stl game jam

The Geek’s Guide to Surviving the Global Game Jam

Welcome! If you are reading this, you’ve probably heard about “that Global Game Jam thing”, and think it sounds cool and maybe you want to try it. You have chosen wisely! It is cool and you will enjoy yourself. That said, I’ve compiled a list of tips so that you can make the Global Game Jam an even better experience.

What is the Global Game Jam, exactly?

The Global Game Jam is a weekend of 48 solid hours of game-making awesomeness. You arrive on Friday, watch the keynotes, learn the theme, and divide up into teams and spend the weekend creating a game around that theme. The 2013 Global Game Jam will start at 5pm (in your time zone) on January 25th and goes for ~48 hours through January 27, 2013. For more detailed info, check out the STL Game Jam FAQ and Global Gam Jam FAQ.

What kinds of games can we create?

All kinds! I’ve helped create a traditional platformer in the spirit of the original NES, a flash game about kitties catching rainbow scales, and a geocaching Whereigo smartphone game about zombies. And it’s not just limited to video games — you can also create a board game or a card game during the Global Game Jam.

I’m not a programmer.

You don’t have to be! I’m a writer, and I help with story concepting, character creation, and dialogue scripting. Artists and animators, both 2D and 3D, are always in demand to create a sleek-looking game. And if you know sound, you are golden — EVERYONE will want you on their team. But you don’t have to know any of those things. The Global Game Jam is about learning new skills and having fun.

Now, onward to tips on how to survive the Global Game Jam.


Take them. Go walk around outside for 10 minutes. Take deep breaths. Do something not related to video games for 20 minutes. Call your mother. Go on a food run. Watch cat videos on your phone. Game Jam is a totally intense and rewarding experience. Emphasis on intense. You are going to be in a confined space with a bunch of other people, and all of you will be short on sleep, energy, and privacy. There’s no shame if you have to unplug your brain for a few minutes so you don’t go on a rampage.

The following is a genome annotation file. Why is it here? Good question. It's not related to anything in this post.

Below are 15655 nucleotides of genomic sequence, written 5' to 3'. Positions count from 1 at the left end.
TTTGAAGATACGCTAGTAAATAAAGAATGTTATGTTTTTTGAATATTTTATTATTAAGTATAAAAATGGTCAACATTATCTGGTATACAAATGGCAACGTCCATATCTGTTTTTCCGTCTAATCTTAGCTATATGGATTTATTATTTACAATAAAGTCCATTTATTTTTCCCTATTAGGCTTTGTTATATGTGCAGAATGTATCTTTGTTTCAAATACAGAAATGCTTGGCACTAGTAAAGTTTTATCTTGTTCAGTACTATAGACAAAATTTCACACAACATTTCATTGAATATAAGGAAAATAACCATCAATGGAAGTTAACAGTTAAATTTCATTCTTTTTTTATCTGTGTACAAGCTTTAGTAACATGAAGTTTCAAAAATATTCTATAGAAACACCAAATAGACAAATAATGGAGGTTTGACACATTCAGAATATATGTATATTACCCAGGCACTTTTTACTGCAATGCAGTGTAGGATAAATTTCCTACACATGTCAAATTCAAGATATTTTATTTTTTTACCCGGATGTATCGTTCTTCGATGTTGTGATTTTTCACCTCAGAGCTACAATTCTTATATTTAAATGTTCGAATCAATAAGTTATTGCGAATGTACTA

Eat it. Game Jam is the kind of intense experience where it’s easy to put your head down and keep working and then surface for air and realize you haven’t eaten for 12 hours. Game Jam will often feed you some meals, but you should also bring some supplies of your own. Protein bars, fruit, beef jerky, trail mix, and peanut butter are good for protein, and you’ll want some of that. Sugar crashes are no fun, and less so during Game Jam.


Drink them. Coffee, tea and energy drinks will give you a quick hit of energy, and that’s useful, but be sure to drink some actual water to stay hydrated. Also think about packing actual fruit juice and vitamin water. Soda does not count.


Do it. Four hours at the minimum. Six is better. Or at least try to take 20-minute power naps every few hours.


Do it. Put soap on a washcloth, get it wet, and rub it all over your body. Brush your teeth, put on deodorant, change your clothing a few times over the course of the weekend. You’ll feel better, and your teammates will thank you.

Packing Suggestions:

– Laptop, netbook, tablet, or some kind of portable computer with WI-FI enabled
– Power cord and/or extra batteries
– Paper and pencil to write and draw with
– Other art supplies
– bottled water
– snacks
– caffeine (Protip: individual instant packs of coffee are amazing)

So, that’s it! Otherwise, show up, work hard, have fun! We’ll see you in a week at the 2013 Global Game Jam!

Caitlin Moriarity is a technology, pop culture and web content writer in St. Louis, MO. This is her second global game jam. You can find her at her website. Crossposted to the STL Game Jam website.

Posted by cm in Geek Saint Louis, 0 comments

2013 Is Already Booking Up Fast

I just updated my my Google calendar for the next three months, and I’m already exhausted just looking at it. In addition to my monthly meetups C4: Comic Creators Coffee Club and StartLouis, there are also a lot of local and regional events I’m interested in attending. We’ve got comics, anime, video games, and startups:

Plus, we’ve got the C4 comic anthology deadline on Feb. 6, and then I have to edit that book and get it printed. Rocketbot has a comic anthology that I want to submit to, with a deadline in early February as well. And I’ve been wanting to start going to the STL WordPress Meetup (I keep missing it, and WordCamp was so fun).

Clearly I need to find a way to clone myself.

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The August 2012 St. Louis Game Jam: Let the Games Begin

Another third of the year, another game jam. Woo!